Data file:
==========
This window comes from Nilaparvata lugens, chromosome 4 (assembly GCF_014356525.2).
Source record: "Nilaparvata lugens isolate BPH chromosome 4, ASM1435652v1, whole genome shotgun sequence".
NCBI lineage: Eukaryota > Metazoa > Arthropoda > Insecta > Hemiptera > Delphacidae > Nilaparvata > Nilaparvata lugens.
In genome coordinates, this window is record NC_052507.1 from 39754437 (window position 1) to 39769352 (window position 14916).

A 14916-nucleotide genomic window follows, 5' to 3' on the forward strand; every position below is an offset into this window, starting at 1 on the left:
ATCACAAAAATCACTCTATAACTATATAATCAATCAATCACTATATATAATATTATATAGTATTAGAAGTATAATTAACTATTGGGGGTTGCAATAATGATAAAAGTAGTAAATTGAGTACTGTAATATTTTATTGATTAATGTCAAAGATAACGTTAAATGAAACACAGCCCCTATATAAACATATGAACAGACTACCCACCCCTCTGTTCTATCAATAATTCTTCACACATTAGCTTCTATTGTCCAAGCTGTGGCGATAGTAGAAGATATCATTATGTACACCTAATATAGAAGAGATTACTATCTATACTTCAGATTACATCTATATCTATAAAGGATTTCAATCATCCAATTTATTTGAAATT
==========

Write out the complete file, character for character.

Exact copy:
This window comes from Nilaparvata lugens, chromosome 4 (assembly GCF_014356525.2).
Source record: "Nilaparvata lugens isolate BPH chromosome 4, ASM1435652v1, whole genome shotgun sequence".
NCBI lineage: Eukaryota > Metazoa > Arthropoda > Insecta > Hemiptera > Delphacidae > Nilaparvata > Nilaparvata lugens.
In genome coordinates, this window is record NC_052507.1 from 39754437 (window position 1) to 39769352 (window position 14916).

A 14916-nucleotide genomic window follows, 5' to 3' on the forward strand; every position below is an offset into this window, starting at 1 on the left:
ATCACAAAAATCACTCTATAACTATATAATCAATCAATCACTATATATAATATTATATAGTATTAGAAGTATAATTAACTATTGGGGGTTGCAATAATGATAAAAGTAGTAAATTGAGTACTGTAATATTTTATTGATTAATGTCAAAGATAACGTTAAATGAAACACAGCCCCTATATAAACATATGAACAGACTACCCACCCCTCTGTTCTATCAATAATTCTTCACACATTAGCTTCTATTGTCCAAGCTGTGGCGATAGTAGAAGATATCATTATGTACACCTAATATAGAAGAGATTACTATCTATACTTCAGATTACATCTATATCTATAAAGGATTTCAATCATCCAATTTATTTGAAATT